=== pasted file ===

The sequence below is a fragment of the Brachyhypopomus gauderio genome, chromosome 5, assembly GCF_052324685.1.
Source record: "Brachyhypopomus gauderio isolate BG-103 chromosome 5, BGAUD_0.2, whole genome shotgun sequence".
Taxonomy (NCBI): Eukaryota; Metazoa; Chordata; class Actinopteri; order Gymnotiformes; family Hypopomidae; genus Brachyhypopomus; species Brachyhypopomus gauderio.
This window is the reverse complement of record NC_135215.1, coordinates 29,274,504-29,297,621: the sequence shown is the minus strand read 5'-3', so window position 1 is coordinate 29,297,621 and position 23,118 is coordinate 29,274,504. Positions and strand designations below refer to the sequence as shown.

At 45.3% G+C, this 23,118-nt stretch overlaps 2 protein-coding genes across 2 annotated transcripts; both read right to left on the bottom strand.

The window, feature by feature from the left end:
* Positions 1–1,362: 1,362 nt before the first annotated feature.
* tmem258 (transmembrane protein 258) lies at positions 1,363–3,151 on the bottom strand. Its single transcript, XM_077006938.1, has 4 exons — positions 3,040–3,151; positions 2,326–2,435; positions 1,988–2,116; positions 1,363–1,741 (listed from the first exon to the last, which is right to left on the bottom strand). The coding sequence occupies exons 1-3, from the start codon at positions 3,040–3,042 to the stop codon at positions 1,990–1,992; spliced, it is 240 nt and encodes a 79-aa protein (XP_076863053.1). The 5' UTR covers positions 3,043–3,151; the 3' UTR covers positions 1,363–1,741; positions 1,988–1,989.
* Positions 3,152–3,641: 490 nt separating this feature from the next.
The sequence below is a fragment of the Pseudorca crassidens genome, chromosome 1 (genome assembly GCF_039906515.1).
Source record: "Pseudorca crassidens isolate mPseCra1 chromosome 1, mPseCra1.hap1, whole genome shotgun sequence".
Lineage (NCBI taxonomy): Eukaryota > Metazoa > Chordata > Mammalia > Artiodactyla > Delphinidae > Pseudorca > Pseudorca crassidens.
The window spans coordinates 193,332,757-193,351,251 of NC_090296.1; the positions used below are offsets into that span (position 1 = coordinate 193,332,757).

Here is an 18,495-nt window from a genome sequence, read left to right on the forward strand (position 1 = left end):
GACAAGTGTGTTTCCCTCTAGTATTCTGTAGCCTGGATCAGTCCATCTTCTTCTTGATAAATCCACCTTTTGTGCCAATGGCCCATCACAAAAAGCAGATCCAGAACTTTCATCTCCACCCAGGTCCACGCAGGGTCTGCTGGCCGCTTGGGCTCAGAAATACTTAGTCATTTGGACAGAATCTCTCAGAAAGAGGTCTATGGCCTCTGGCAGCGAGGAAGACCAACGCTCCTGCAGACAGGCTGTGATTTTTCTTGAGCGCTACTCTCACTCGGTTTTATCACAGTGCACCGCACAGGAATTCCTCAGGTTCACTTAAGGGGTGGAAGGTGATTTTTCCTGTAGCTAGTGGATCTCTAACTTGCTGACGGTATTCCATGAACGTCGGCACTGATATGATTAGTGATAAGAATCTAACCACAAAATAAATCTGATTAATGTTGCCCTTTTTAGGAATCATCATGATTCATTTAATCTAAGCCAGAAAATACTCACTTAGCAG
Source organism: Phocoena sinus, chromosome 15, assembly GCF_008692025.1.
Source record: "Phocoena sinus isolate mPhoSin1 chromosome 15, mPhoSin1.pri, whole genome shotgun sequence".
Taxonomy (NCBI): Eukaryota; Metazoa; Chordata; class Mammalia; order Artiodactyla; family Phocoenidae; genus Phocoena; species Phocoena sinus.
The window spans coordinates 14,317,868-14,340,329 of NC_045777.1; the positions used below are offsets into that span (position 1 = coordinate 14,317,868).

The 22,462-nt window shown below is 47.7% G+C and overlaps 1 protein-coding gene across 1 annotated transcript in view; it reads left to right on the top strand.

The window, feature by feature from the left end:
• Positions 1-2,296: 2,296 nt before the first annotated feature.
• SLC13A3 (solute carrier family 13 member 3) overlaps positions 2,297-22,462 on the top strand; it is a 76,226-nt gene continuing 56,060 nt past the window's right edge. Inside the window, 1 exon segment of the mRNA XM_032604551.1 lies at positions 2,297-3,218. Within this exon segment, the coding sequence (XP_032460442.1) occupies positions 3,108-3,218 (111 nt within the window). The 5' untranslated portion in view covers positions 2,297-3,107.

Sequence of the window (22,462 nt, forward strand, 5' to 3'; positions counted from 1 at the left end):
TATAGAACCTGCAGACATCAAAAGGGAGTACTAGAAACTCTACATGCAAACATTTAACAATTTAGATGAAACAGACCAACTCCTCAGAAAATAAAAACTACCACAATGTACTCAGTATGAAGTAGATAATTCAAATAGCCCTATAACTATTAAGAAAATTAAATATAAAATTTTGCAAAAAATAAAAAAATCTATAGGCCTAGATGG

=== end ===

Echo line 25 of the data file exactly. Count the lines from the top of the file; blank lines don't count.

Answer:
TATAGAACCTGCAGACATCAAAAGGGAGTACTAGAAACTCTACATGCAAACATTTAACAATTTAGATGAAACAGACCAACTCCTCAGAAAATAAAAACTACCACAATGTACTCAGTATGAAGTAGATAATTCAAATAGCCCTATAACTATTAAGAAAATTAAATATAAAATTTTGCAAAAAATAAAAAAATCTATAGGCCTAGATGG